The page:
Friday, January 23, 2009

Bigger grant for first-time HDB home buyers

FIRST-TIME home buyers were given a leg up on the property ladder yesterday with the expansion of a grant designed to help financially struggling home hunters.

Another 2,700 first-timers will qualify for the additional CPF housing grant every year, due to changes announced by Finance Minister Tharman Shanmugaratnam.

In a rare move, the Government has lifted the income ceiling for first-time home buyers qualifying for the additional grant - from $4,000 a month previously to $5,000 now.

At the same time, the grant’s maximum amount has been raised from $30,000 to $40,000.
This comes about 18 months after the additional housing grant was raised from $20,000 to $30,000 in August 2007.

Then, the eligibility criterion was also lifted to $4,000 from $3,000.

Mr Tharman said the total number of households benefiting from HDB’s additional housing grant scheme will now be boosted to 8,000 annually.

The enhanced scheme, which aims to ensure that public housing remains affordable to first-timers, will double theestimated cost of the scheme to about $150 million per year, he said.

Market watchers observed that the additional housing grant - typically aimed at the low-income group - is now being extended to the lower middle-income group.

PropNex chief executive Mohamed Ismail said this departure was a ‘positive move’ as HDB prices have risen about 30 per cent in the last two years.

‘With prices going up, monthly mortgages are also rising. In this difficult time, the grants will really help first-timers who want to buy a home, and start a family,’ said Mr Ismail.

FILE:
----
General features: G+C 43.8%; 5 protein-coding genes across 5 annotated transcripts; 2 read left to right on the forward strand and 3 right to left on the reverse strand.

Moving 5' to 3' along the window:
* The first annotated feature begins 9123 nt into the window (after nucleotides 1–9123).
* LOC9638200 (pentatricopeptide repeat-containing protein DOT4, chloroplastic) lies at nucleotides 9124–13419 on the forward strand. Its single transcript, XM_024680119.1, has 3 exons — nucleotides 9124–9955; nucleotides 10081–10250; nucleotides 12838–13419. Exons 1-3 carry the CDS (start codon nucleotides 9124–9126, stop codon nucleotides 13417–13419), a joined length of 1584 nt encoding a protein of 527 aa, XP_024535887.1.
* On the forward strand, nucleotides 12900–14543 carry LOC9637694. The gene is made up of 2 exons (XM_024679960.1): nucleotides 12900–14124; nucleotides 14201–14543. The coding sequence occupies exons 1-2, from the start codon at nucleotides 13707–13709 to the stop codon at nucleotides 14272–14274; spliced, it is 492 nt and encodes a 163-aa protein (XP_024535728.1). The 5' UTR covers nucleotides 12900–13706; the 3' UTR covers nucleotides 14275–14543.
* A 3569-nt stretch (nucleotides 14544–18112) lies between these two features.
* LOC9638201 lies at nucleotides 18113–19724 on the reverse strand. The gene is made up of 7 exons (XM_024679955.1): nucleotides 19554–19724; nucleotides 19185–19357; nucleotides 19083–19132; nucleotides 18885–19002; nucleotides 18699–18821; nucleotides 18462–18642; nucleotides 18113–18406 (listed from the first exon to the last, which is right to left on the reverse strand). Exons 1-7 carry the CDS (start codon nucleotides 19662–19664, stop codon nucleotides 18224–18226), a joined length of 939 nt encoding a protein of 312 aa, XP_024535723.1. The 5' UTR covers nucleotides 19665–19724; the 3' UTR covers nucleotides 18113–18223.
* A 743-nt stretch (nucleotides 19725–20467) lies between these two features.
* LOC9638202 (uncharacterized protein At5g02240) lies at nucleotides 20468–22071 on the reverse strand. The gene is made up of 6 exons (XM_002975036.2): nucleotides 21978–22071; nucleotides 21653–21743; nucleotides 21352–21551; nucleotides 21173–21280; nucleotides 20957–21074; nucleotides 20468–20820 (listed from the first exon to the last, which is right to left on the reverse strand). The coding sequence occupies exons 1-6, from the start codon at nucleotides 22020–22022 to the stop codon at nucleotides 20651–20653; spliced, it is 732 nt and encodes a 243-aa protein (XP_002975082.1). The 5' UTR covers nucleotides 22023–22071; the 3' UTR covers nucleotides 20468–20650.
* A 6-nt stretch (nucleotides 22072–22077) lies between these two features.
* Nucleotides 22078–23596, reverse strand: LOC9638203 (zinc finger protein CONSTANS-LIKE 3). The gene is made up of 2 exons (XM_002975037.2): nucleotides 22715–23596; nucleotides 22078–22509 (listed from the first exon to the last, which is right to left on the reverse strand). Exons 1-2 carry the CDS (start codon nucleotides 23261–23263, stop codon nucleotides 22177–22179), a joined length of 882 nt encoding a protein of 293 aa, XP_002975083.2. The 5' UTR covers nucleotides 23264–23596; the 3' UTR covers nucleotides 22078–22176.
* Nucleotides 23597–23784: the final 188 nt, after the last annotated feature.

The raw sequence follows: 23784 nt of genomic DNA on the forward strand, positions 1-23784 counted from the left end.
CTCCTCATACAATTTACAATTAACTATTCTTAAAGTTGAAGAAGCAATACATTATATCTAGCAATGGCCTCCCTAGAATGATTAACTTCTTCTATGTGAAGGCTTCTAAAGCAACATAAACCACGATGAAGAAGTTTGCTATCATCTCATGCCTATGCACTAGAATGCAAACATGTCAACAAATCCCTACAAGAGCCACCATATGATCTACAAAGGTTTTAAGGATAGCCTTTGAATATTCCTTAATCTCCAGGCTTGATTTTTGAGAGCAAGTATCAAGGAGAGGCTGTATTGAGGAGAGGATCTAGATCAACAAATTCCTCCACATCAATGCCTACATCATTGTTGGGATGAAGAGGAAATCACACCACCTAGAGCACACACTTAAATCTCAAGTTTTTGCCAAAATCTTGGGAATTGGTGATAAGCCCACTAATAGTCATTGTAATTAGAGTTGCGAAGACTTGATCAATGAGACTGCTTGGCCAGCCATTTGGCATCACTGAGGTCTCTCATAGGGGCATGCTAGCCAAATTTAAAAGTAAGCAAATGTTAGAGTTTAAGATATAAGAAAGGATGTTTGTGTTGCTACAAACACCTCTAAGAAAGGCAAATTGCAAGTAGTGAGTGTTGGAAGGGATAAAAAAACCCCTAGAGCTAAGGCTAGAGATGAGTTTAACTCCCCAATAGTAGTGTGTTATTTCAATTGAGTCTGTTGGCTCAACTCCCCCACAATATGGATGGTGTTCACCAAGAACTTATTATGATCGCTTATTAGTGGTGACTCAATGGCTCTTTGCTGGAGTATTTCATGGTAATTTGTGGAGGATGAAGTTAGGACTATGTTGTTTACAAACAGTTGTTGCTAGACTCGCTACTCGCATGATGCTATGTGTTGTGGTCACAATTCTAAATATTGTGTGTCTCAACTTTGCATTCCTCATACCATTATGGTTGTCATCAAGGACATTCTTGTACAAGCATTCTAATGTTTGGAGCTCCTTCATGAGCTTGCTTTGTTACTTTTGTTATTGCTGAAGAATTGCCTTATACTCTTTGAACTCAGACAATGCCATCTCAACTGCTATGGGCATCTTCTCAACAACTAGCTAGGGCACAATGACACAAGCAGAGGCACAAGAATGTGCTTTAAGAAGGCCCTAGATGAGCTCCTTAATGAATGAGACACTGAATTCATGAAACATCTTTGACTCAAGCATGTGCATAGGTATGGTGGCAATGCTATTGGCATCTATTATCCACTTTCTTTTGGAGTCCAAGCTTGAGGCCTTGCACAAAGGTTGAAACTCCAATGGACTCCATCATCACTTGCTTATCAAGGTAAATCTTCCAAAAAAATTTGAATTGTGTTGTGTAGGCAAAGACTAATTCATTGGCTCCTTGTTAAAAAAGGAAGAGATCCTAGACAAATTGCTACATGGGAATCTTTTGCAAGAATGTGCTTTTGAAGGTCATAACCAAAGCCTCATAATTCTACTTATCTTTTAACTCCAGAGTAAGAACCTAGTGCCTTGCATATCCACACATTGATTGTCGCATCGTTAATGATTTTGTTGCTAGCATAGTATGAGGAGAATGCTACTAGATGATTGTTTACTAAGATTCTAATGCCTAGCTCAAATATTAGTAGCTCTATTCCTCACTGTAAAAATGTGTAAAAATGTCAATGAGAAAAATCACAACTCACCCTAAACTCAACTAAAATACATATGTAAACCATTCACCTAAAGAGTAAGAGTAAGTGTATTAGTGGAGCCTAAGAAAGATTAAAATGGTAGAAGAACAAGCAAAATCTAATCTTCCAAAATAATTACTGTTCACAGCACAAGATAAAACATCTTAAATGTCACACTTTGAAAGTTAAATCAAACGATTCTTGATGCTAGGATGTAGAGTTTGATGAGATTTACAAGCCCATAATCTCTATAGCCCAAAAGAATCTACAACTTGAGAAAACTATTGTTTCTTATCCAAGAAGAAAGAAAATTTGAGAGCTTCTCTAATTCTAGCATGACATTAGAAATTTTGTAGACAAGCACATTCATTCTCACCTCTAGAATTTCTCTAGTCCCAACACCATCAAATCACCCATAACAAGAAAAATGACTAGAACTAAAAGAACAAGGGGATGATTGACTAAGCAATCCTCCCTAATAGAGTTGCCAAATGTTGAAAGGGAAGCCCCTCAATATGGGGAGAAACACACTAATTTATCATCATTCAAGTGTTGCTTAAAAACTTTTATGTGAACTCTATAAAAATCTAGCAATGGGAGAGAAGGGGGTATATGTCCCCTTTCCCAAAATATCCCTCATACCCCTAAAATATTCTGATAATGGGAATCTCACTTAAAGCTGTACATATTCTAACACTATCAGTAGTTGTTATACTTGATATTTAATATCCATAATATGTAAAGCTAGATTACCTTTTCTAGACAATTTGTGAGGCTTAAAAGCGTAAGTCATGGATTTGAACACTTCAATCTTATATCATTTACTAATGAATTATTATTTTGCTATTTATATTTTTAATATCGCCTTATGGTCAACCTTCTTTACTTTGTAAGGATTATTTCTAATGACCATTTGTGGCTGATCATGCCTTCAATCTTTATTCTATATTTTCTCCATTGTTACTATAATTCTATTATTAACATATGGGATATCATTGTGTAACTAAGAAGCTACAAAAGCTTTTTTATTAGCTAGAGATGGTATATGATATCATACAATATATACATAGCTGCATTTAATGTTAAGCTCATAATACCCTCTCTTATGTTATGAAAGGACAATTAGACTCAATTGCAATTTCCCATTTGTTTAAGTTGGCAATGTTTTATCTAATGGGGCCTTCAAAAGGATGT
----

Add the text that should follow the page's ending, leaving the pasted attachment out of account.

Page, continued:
Mr Samuel Ng, 43, head of the Marine Parade Family Service Centre, said the latest HDB initiative will address some newlyweds’ concerns during this crisis.

In particular, the move seems to address the ’sandwich class’ or what he calls, the ‘middle poor’.

‘For the really low-income, there is already a support network in place for them. But the low- to mid-income families often find themselves squeezed, and find that there are fewer social initiatives that cater to them.’

Housing, Mr Ng pointed out, is crucial to starting a family. This is one of the priorities for the Government.

Mr Tharman said yesterday that the Government will spend $1.6 billion this year - and the same in each of the next three years - to support marriage and parenthood.

These include initiatives such as government-paid maternity leave, infant-care and childcare subsidies.

Ms Y.L. Huang, a 25-year-old teacher, welcomed the news as her income combined with her fiance’s exceeds the $4,000 mark for the housing grant.

‘Knowing we now qualify for a bigger housing grant makes buying a new home a bit easier,’ she said.

Source: Straits Times - 23 Jan 2009

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